On cooking shows I always see cooks using ordinary pans without non-stick coatings, and nothing ever seems to stick to their pans. But when I try the same recipes at home, my food always sticks.
What can I do to prevent sticking?
It depends some on technique, and some on what you're cooking. And it depends on your definition of "sticking."
Foods that are high in protein (especially those low in fat) are more prone to sticking. So a really lean white fish, which is almost all protein, will want to stick. Likewise, egg whites can stick. To some extent, almost any food that doesn't have a generous amount of easy-rendering fat will want to stick, but higher protein is more sticky.
To counteract this tendency, you need to compensate by putting some kind of fat (usually butter or oil) into the pan in advance of the food. Most people seem to get the best result by preheating the dry pan some, then adding the oil, letting it get up to temperature, then adding the food.
That's the simple summary, but it can get you pretty far.
There's another thing you might run into as well--high-protein items that stick at first will release on their own if you let them cook long enough at reasonably high temperature. So if you throw a steak dry into a hot pan, it's going to stick at first, but as the Malliard reaction occurs (that nice brown crust we love), the steak will actually release from the pan (or mostly release) of its own accord--usually after 3 minutes or so at high heat. The same is true of most meats, but with delicate ones like fish you're probably better off providing more fat/oil than counting on an easy release as the proteins denature.
Finally, what's your definition of "sticking?" If your food literally sticks to the pan, then the technique I gave in paragraph 3 above should help you out. If you are able to move your food around, but find that little bits stick to the pan and turn brown, that's to be expected. That's called "fond" and most people try to retrieve those delicious browned bits by deglazing (putting in a liquid and stirring/scraping as it boils down) and making a pan sauce. And even if you don't want to make a pan sauce, you can clean those stuck brown bits off by putting just a little water in the pan and bringing it to a boil. Scrape the pan with a wooden spatula (or even a regular spatula if you're gentle) while the water's boiling and stuff should come right up.
Depending on the type of pan you're using, you may need to "season" it. If you've got a cast iron pan, even if it came "pre-seasoned", you probably need to improve the seasoning before it works as well as it can.
As discussed in other answers, food sticking isn't all bad. You don't want things to stick and burn, but without any sticking, there's not much browning that happens.
This answer is coming far after the original post but I think I truly have the key to this question. All above answers are correct but missing a key part. First off I work in a high volume restaurant where we pan roast all types of fish and meat in aluminum pans. There really is only one way to be able to cook a half chicken skin side down or a piece of king salmon and have it come off clean without introducing a liquid. The key is to get the pan extremely hot with nothing in it. Once your pan is almost smoking be ready with the oil and your protein. Add enough oil (one with a high smoking point, olive May not be your best choice) to cover the bottom and immediately carefully place your protein into the pan, always dropping it away from you to prevent splatter. Now carefully give the pan a little shake or a swirl and your protein should just glide around the pan. At this point turn your stove down and return to heat. I promise you this will work every time. Essentially what is happening is you are instantly searing and drying the outer edge enough that it won't be able to grab and stick to the pan. Hope this helps someone!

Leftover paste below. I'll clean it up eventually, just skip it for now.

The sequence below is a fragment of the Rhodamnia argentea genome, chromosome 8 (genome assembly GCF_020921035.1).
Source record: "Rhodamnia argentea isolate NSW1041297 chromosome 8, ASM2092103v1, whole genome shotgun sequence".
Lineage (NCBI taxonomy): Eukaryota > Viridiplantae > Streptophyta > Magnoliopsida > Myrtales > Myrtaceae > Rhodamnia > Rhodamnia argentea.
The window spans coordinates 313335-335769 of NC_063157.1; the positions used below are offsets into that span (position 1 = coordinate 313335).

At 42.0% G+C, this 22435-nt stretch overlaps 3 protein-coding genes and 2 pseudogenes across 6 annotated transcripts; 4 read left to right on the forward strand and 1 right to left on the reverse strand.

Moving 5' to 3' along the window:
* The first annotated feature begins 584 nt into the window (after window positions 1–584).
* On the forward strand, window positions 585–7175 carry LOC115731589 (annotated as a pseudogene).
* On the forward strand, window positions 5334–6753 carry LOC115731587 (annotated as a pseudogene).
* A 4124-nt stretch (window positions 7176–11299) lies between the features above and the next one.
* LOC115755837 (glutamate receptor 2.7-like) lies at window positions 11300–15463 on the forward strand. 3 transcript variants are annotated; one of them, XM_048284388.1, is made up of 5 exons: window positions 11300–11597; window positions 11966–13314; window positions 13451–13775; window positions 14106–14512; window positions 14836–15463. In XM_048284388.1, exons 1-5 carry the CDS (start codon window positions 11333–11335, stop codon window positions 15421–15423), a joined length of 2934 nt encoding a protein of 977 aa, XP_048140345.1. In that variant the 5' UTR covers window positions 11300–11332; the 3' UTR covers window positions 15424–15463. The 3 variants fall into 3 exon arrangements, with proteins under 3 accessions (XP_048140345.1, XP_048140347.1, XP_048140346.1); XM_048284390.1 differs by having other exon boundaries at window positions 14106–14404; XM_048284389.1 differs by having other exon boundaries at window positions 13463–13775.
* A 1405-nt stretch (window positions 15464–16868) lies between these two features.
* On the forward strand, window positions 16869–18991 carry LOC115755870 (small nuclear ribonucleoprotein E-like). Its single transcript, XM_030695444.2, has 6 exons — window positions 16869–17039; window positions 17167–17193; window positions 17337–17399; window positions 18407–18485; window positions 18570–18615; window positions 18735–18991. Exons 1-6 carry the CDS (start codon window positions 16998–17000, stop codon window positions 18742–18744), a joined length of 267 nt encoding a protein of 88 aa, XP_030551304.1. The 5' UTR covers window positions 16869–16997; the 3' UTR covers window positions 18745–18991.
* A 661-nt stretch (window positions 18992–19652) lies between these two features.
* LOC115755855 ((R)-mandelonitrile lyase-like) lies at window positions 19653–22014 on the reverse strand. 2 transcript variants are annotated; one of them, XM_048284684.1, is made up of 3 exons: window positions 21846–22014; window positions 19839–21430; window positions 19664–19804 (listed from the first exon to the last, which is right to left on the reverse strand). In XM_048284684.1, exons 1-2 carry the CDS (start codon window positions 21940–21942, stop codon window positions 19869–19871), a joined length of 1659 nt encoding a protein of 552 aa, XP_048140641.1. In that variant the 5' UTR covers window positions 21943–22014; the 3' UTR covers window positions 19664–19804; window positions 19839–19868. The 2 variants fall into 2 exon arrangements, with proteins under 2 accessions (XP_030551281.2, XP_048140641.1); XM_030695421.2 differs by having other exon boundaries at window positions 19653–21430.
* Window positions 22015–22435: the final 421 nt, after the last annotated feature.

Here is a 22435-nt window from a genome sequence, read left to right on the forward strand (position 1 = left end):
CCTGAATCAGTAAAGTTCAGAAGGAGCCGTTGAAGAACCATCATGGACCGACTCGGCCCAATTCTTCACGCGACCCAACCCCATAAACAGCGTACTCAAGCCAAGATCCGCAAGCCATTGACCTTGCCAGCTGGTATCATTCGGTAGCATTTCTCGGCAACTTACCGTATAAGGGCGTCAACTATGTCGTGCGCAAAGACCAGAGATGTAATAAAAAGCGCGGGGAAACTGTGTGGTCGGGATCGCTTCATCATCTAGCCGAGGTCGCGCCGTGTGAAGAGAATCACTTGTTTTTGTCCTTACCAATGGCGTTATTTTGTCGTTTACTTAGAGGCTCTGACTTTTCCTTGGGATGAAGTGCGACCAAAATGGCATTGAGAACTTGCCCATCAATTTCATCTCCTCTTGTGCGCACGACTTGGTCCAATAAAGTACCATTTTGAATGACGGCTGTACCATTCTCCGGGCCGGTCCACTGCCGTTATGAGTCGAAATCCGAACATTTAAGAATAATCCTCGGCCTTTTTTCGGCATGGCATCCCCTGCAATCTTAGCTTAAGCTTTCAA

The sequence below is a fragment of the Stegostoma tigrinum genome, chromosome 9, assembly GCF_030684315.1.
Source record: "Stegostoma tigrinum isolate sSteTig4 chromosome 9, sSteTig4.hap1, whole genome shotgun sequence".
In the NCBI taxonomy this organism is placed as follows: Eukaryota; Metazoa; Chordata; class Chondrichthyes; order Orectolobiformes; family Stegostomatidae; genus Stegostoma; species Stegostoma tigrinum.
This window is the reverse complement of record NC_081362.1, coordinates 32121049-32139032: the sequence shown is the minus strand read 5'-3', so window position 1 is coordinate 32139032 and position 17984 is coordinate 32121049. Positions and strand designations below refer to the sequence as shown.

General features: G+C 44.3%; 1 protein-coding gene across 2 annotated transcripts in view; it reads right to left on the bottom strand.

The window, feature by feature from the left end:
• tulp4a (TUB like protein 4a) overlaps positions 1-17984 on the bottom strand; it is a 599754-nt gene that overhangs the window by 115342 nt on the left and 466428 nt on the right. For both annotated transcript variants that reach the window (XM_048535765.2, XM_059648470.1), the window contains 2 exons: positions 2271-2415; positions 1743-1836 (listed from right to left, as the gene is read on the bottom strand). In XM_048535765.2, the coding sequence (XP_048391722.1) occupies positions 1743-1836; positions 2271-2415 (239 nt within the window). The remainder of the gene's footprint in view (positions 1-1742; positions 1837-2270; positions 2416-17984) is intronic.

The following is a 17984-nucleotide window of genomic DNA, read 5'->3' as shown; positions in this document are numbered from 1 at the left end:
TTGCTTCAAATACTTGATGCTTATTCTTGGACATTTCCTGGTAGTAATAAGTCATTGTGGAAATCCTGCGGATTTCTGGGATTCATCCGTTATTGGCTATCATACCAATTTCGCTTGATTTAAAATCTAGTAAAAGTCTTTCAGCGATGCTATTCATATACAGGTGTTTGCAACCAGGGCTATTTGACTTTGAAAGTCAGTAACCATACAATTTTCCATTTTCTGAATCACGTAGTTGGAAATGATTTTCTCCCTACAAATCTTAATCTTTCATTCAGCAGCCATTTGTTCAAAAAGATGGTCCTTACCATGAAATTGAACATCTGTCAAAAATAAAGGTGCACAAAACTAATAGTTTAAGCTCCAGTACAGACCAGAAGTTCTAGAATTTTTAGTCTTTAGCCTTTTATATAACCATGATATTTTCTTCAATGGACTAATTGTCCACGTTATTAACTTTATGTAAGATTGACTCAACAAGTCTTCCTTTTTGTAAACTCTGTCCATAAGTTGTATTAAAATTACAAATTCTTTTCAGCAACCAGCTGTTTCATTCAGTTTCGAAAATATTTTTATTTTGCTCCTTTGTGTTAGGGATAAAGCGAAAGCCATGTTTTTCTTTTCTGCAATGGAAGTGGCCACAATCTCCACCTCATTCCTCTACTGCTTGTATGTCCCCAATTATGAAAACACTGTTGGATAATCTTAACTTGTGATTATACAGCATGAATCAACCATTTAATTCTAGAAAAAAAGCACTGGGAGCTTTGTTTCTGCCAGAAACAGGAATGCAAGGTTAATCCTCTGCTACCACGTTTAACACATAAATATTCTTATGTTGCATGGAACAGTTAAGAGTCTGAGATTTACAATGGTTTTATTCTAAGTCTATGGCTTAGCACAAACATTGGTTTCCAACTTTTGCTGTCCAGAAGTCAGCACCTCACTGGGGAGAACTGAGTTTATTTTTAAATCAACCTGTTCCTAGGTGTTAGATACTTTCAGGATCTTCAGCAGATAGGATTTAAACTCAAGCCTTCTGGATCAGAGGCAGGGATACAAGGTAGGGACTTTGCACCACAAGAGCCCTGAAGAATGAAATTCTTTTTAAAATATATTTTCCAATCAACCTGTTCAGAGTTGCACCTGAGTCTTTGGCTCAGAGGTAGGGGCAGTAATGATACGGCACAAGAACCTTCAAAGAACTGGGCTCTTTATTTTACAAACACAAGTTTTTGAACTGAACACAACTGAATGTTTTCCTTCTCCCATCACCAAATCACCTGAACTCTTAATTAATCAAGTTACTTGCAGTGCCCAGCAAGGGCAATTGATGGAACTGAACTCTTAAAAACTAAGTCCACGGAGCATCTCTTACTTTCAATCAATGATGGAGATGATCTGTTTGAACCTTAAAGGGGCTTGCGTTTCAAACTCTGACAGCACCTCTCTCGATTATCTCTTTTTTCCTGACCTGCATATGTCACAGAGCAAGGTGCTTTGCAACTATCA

Restoring a non-stick surface to an old frying pan especially one that has lost its' teflon surface is easy. Instead of using steel wool to clean the pan clean it with 1000 grain sand paper. Wet sand the surface until it is shiny. Do this all the time and slowly the surface will become almost smooth as glass. You still need to use a little oil but you will notice the surface becomes highly reflective. We stopped wasting money on teflon buy cheap pans and bought a piece of sand paper instead. If the pan is highly pitted try 320 grain first then 1000.
First, you can use a seasoned cast iron pan. In restaurants, the chefs always -- there are some exceptions -- start with a hot pan with hot oil before they add ingredients because this often prevents sticking.
For a cast or plain steel (not stainless) pans, the surface needs to be conditioned. Only buy pans with a smooth surface regardless of price. Then use metal scourers and spatulas to remove any rough spots. And then regularly heat with oil until it smokes
For proteins, with a conditioned pan, pour in a layer of salt and heat until the salt discolours, discard salt, let cool a bit, roughly wipe out with paper, add a little oil, and cook as normal. This removes any sticky, non-polymerised oils, and stop proteins having something to stick too. With a well seasoned pan properly cleaned this way you will find it better than a coated pan
For carbohydrates, there is not much you can do other than use more oil. Even temperature control, and cooking them as low heat as possible will help